Tag Archives: craft

Interview with Crystal Allen and Karen Bannister of Hello Creative Family

CK-rounded_cornersCrystal Allen and Karen Bannister joined forces to create Hello Creative Family, an online magazine for parents looking to ignite their creative passion. They want other parents to live, love and teach the handmade, homemade and heart-made lifestyle. As fans of Vancouver Mini Maker Faire, we asked them to partner with us as a Blog Ambassador and they have been sharing about how families should consider making.

What inspires you about the project, Hello Creative Family?
Karen:
We love learning what inspires people to do what they do, and where that creative juice comes from. we were both raised in creative households watching our parents spend their free time working on creative projects. Crystal says, “the greatest compliment you can pay me is that I, or my children are creative.” The idea that we may inspire parents to get creative again and raise their kids in a creative home is the thing that excites us the most about Hello Creative Family.

Continue reading

facebooktwitter

Interview with Barbara Borchardt of ILiveInEastVan

LinkedInPhoto2011Barbara Borchardt is the creator of ILiveInEastVan, a blog that highlights the art, food, culture, and community of East Vancouver. As a fan of Vancouver Mini Maker Faire, we asked Barbara to partner with us as a Blog Ambassador and she is writing about the awesome Maker community that surrounds our home grounds, the PNE Forum.

Your write about East Van in your blog ILiveInEastVan. What inspires you about this project?
I grew up in East Vancouver and love the culture, community and diversity within this area. I tried on a few different areas of the Lower Mainland in my early 20s, but didn’t find the same sense of community living in other areas. East Van has been considered to be more ‘working class’ and I  have over the years found myself defending East Van as a choice of where to live. I think East Van has so much to offer and is an evolving area. I enjoy showcasing all the things that make it a great place to live and work.

EastVanLogoBlue Continue reading

facebooktwitter

Meet Your Makers: Heike Kapp, Found-Object Sculptor

Maker Heike Kapp is an artist of the truest sense. If you have been to Vancouver Mini Maker Faire in the past, you might remember her amazing glass marbles. Since then, Heike has shifted focus to her found-object sculptures that incorporate driftwood, photo transfers, flameworked glass and wire-work into what she calls Sea Creatures.  We spoke with Heike about her shift in project, her creative process and how she stays inspired as a Maker.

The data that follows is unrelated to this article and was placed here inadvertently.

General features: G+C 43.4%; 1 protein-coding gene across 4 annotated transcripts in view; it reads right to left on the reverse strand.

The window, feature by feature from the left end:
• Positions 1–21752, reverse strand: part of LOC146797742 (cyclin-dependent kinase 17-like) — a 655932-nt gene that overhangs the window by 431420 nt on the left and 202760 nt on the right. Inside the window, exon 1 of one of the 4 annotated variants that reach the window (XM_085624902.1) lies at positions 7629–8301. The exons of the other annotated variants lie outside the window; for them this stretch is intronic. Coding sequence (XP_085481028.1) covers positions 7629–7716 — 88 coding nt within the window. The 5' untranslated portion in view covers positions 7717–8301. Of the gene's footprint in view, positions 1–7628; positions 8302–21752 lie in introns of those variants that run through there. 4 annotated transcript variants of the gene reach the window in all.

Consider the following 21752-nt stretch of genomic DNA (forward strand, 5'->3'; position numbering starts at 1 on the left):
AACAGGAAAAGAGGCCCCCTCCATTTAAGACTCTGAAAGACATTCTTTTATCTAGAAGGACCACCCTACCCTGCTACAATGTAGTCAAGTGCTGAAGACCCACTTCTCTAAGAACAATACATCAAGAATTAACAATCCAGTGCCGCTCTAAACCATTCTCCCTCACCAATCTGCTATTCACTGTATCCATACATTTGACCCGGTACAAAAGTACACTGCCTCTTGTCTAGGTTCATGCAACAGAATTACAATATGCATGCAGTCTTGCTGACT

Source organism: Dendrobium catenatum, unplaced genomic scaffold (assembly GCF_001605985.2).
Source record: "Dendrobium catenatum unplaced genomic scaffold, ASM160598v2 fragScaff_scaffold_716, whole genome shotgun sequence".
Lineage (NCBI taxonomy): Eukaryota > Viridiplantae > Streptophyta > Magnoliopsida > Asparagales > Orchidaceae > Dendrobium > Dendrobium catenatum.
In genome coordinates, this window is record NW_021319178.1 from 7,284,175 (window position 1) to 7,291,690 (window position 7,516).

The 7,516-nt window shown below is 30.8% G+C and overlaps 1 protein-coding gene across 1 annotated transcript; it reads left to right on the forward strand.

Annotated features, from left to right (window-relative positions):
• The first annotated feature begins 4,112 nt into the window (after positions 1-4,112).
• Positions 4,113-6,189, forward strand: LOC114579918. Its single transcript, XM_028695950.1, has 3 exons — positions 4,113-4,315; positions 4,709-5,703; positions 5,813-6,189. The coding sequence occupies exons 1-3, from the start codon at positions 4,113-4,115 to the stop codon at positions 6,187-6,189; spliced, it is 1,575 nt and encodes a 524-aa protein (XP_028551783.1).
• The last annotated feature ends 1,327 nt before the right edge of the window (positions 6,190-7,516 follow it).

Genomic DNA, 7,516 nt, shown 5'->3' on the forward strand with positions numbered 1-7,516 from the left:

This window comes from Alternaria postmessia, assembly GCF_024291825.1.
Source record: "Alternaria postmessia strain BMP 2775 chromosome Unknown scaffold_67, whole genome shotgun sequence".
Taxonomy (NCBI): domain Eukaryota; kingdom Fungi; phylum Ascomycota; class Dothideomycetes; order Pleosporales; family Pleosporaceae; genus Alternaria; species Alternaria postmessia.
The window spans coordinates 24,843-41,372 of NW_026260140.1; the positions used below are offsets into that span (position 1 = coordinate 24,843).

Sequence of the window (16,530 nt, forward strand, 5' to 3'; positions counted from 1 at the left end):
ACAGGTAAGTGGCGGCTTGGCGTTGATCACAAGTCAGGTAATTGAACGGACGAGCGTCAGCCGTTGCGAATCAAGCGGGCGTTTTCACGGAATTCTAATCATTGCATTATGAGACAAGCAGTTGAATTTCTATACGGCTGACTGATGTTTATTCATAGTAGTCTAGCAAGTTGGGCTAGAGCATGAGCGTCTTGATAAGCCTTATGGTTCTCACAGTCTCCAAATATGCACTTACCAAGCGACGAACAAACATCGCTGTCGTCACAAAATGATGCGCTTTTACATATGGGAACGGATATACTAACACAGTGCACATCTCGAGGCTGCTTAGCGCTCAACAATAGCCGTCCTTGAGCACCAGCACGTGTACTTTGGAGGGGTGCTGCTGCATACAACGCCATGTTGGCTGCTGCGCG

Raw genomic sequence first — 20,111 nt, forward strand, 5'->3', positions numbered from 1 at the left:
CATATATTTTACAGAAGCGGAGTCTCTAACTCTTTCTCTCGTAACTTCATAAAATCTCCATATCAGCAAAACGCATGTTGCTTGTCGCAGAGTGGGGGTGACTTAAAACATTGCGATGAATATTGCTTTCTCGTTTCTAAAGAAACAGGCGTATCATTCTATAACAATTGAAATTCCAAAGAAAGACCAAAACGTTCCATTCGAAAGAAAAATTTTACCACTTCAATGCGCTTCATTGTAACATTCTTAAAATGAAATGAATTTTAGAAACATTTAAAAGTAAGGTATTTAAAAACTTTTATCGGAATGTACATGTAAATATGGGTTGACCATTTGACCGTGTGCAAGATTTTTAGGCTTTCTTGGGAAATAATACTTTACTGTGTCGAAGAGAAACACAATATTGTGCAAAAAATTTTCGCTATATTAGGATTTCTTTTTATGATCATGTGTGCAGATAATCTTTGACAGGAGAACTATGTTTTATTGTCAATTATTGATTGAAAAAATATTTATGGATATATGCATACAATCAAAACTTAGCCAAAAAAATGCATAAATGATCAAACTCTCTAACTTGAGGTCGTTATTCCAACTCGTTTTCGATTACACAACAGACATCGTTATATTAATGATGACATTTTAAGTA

Photo Credit: Joshua McVeity

Photo Credit: Joshua McVeity

Have you always been a Maker?
I feel I was born a maker. My parents were makers before that was even a term, so I think it’s in my blood. My earliest memory is making a water wheel with my Opa, in the Bavarian Alps, with his trusty Swiss Army knife (which I still own).

Continue reading

facebooktwitter

Meet Your Makers: International Guild of Knot Tyers

CarolMaker Carol Wang of the International Guild of Knot Tyers – Pacific America Branch has been exhibiting at Vancouver Mini Maker Faire since its inception with her wide array of knots. As both tool and art, knot tying is one of humanity’s oldest skills, and Carol shows how it continues to feed, clothe and bind our world.

When did your love of knot tying begin?
When I was 10, I visited family in Taiwan and was given a book on Chinese knots, probably as a way to occupy my time.  This was very successful.

Knots are can be both functional and aesthetically-pleasing. Can you describe the aesthetic styles and where the inspiration for these styles originated?The major decorative style known to the West is probably macramé which developed independently in Egypt, China and Peru.  The word “macramé” is Arabic in origin. Macramé takes a fairly small set of knots and ties them repeatedly in different patterns to give you anything from a friendship bracelet or a plant hanger to baskets or three dimensional sculptures.

The major decorative style known to the East is Chinese knotting.  Stylistically distinct variations have evolved in both Japan and Korea.  Chinese knotting in its basic form takes a single cord to tie one fairly involved knot.  The basic knots can be combined into even more complex compound knots.  Adding more decorative touches in other colours, of course, require more cords.

Continue reading

facebooktwitter